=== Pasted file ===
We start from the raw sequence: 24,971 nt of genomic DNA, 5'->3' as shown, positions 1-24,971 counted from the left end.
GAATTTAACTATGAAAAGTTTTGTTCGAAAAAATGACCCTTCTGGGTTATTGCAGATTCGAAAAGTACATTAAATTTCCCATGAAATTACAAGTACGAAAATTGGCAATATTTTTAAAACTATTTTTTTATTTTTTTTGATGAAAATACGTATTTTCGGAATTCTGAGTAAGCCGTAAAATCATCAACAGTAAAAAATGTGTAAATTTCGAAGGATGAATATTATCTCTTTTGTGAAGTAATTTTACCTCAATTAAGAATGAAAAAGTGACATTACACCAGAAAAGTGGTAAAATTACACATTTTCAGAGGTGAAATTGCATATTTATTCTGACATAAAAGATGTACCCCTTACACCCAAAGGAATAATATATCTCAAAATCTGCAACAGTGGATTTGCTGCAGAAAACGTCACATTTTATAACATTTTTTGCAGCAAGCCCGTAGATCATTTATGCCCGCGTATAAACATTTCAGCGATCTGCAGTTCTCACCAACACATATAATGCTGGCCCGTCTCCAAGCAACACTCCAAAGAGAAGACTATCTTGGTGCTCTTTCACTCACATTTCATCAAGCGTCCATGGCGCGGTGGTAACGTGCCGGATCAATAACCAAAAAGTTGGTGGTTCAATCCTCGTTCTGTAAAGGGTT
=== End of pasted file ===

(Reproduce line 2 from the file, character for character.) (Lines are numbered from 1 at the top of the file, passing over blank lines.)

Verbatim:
GAATTTAACTATGAAAAGTTTTGTTCGAAAAAATGACCCTTCTGGGTTATTGCAGATTCGAAAAGTACATTAAATTTCCCATGAAATTACAAGTACGAAAATTGGCAATATTTTTAAAACTATTTTTTTATTTTTTTTGATGAAAATACGTATTTTCGGAATTCTGAGTAAGCCGTAAAATCATCAACAGTAAAAAATGTGTAAATTTCGAAGGATGAATATTATCTCTTTTGTGAAGTAATTTTACCTCAATTAAGAATGAAAAAGTGACATTACACCAGAAAAGTGGTAAAATTACACATTTTCAGAGGTGAAATTGCATATTTATTCTGACATAAAAGATGTACCCCTTACACCCAAAGGAATAATATATCTCAAAATCTGCAACAGTGGATTTGCTGCAGAAAACGTCACATTTTATAACATTTTTTGCAGCAAGCCCGTAGATCATTTATGCCCGCGTATAAACATTTCAGCGATCTGCAGTTCTCACCAACACATATAATGCTGGCCCGTCTCCAAGCAACACTCCAAAGAGAAGACTATCTTGGTGCTCTTTCACTCACATTTCATCAAGCGTCCATGGCGCGGTGGTAACGTGCCGGATCAATAACCAAAAAGTTGGTGGTTCAATCCTCGTTCTGTAAAGGGTT